How important is wine labelling? Do people really buy wine based on whether or not they like the picture on the bottle? Well it strikes me that this aspect of wine packaging is probably very influential indeed and probably more so nowadays than ever before. In fact this takes me back to my early ‘wine years’ when after a long period exploring Australian reds like Jacobs creek, Oxford Landing etc I made my ‘leap of faith’ into France. I remember thinking, ‘I’ve absolutely no idea what this wine is but the picture of the Chateau on the front looks really classy. Must be good then’. Of course in a number of cases, after finding the wine distinctly underwhelming, my thoughts were more along the lines of ‘maybe Monsieur French vino maker should have spent less on the pad and more on the vines’?
So do I think a wines label is a useful part of the purchase decision? Does the label design provide any sort of ‘Top drop GPS’. In all honesty I think wine labels do have power over us in the same way as other food packaging. It seems we humans are naturally drawn to things that are visually attractive or align with our aesthetic taste. However, my advice in the wine aisle is ‘be careful’. If I’ve noticed anything it is that as wine gets cheaper the labels get more and more artistic and the wines themselves get less and less interesting. Of course this does not always hold up and, as alluded to earlier, a classy looking bottle can just as often hide an ordinary wine. Do your homework, get along to tastings and seek recommendations and you’ll uncover the gems.
So on to a wine whose colourful label drew me in like a moth to a lightbulb!! ( See, I told you!)
Well , in this instance said moth found an interesting light bulb whilst fluttering around Stratford upon Avon Aldi and it hails from the ‘Hames Valley’ in Monterey County , California.
It’s made from a rare blend of 80% Petite Sirah and 20% Petit Verdot. Discovered in France in the 1860’s the original name of Petit Sirah is ‘Durif’ after the French botanist Francois Durif who identified it in his nursery. It wasn’t until 1997 that DNA testing confirmed that it was actually a crossing of Syrah and another French grape called Peloursin. Although planted for a while in the Ardeche region of southern France it produced fairly low quality wines and thus quickly fell out of favour. Driven also by its late ripening nature the variety is now almost non existent in France. The berries are small and closely packed and result in deep, dark wines with high tannin.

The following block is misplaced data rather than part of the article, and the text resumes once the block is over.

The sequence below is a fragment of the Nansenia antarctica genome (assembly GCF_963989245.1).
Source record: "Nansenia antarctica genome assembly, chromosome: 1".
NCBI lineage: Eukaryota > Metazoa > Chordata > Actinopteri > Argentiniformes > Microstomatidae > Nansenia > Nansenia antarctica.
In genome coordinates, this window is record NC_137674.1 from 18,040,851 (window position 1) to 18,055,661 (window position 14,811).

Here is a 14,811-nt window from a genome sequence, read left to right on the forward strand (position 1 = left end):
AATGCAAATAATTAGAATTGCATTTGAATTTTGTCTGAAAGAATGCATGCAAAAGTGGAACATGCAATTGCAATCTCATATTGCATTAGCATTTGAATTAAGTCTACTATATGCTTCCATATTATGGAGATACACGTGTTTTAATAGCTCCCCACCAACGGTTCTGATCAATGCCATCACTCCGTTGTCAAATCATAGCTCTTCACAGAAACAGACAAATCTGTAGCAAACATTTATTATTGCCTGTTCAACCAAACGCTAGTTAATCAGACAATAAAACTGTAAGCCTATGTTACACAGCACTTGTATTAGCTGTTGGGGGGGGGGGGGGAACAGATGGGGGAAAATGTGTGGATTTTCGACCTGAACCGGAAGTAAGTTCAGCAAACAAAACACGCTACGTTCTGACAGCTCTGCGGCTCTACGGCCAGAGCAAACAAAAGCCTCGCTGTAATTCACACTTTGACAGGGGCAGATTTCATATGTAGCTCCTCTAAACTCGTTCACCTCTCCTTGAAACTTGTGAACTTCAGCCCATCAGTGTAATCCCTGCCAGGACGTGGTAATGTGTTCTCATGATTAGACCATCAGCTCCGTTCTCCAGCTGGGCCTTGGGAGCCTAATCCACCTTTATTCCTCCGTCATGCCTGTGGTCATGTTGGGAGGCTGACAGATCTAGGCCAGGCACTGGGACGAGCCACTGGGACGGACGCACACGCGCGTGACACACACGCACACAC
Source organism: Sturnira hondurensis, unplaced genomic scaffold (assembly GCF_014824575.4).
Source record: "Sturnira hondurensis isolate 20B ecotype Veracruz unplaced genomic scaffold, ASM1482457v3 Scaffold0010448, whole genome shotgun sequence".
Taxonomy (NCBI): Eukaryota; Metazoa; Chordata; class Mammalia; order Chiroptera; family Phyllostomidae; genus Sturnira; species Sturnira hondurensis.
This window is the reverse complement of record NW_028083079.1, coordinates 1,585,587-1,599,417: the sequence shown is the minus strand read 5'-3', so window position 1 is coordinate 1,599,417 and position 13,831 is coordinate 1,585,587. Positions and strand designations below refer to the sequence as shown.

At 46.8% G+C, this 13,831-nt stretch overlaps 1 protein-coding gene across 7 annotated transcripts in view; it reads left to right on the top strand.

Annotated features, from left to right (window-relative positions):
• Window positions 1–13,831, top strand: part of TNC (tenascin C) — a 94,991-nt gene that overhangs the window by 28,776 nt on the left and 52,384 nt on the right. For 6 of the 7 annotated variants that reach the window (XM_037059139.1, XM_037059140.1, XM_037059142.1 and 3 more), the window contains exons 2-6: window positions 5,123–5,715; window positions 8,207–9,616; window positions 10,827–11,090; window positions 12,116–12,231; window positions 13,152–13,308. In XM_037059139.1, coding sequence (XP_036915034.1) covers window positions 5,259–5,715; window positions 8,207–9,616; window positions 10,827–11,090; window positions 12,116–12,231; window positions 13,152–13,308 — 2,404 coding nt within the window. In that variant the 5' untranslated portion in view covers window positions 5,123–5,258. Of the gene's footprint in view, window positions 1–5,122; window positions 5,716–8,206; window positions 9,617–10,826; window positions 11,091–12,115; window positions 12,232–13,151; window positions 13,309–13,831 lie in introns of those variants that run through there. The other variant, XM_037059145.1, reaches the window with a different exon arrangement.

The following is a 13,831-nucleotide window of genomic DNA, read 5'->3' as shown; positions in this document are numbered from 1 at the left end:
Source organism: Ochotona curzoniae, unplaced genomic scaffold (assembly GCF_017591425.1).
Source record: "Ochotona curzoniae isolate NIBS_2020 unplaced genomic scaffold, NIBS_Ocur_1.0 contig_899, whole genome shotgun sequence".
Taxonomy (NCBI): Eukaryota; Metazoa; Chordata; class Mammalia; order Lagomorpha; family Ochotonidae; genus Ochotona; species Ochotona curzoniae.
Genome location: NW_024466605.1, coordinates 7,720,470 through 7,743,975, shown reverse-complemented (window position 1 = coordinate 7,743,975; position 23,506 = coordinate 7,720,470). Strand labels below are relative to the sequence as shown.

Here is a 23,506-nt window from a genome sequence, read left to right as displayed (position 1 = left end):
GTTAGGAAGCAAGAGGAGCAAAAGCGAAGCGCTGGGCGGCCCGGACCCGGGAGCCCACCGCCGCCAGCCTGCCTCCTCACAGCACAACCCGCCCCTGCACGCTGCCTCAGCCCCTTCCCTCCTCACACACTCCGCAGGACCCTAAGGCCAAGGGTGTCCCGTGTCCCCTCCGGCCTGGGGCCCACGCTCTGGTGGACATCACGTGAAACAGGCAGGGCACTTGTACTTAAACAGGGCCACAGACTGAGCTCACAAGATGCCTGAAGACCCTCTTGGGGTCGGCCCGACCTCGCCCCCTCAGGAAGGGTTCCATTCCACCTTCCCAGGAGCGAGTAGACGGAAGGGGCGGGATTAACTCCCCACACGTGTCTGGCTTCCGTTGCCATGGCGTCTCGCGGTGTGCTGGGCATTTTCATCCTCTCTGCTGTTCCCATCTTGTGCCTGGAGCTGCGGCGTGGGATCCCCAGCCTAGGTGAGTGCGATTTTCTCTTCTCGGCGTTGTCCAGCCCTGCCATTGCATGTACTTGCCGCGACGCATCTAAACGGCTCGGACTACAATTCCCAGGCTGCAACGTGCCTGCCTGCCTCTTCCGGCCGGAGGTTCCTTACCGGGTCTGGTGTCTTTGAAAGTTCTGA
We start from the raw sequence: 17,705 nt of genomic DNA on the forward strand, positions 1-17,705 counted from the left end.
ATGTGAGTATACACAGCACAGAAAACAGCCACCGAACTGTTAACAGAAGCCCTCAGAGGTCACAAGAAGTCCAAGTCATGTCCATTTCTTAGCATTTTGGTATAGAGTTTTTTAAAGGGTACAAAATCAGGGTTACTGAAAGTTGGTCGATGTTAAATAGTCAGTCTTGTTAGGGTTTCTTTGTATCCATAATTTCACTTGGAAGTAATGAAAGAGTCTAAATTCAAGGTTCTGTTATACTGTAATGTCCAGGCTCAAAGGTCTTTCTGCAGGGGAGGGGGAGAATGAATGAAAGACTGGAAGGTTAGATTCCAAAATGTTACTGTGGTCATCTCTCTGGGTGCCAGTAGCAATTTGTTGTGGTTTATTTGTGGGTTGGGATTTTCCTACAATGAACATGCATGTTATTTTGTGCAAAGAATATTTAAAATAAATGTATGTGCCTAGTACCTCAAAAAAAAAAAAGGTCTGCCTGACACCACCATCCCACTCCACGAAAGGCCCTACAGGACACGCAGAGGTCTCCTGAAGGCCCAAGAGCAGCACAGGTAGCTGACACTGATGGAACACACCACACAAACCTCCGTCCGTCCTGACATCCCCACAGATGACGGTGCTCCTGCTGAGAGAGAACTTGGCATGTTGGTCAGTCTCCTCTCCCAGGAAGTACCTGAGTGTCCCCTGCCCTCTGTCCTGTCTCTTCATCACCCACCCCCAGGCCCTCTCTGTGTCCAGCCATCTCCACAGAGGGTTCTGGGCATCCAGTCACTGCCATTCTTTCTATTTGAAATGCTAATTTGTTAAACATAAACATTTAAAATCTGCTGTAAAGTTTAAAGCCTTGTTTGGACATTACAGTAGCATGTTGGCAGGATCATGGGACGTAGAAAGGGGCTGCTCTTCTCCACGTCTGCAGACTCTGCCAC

Petit Verdot , which is also late ripening, is similarly French in origin and continues to be used in some Bordeaux blends. As it only ripens properly once every four years it is a minor player and rarely more than 3% of a blend. The variety is added to provide additional tannin, colour and flavour.
In Monterey county however wine makers have found a perfect little niche where both of these varieties can ripen reliably. The Monterey region enjoys long warm days and intense sunshine which allows the fruit to ripen well. The cool night time temperatures then help to maintain acidity and thus a balanced wine.
Odd Lot has a dark and brooding colour. It is rich on the palate with flavours of blackberries, damsons and chocolate. It also has some spicy notes that hint of it’s ageing in American and Hungarian Oak. It’s downside , unsurprisingly for the dominant variety, is it’s tannin. I found the tannin to be almost ‘dusty’ in nature and quite drying on the back palate. Would be an interesting wine to try after a few years in the cellar.
So a ‘not bad’ 6/10 and worth a try for something different. Would be good with a Steak, a bold cheddar or an aged Manchego. £9.99 from https://www.aldi.co.uk/odd-lot/p/013961316401000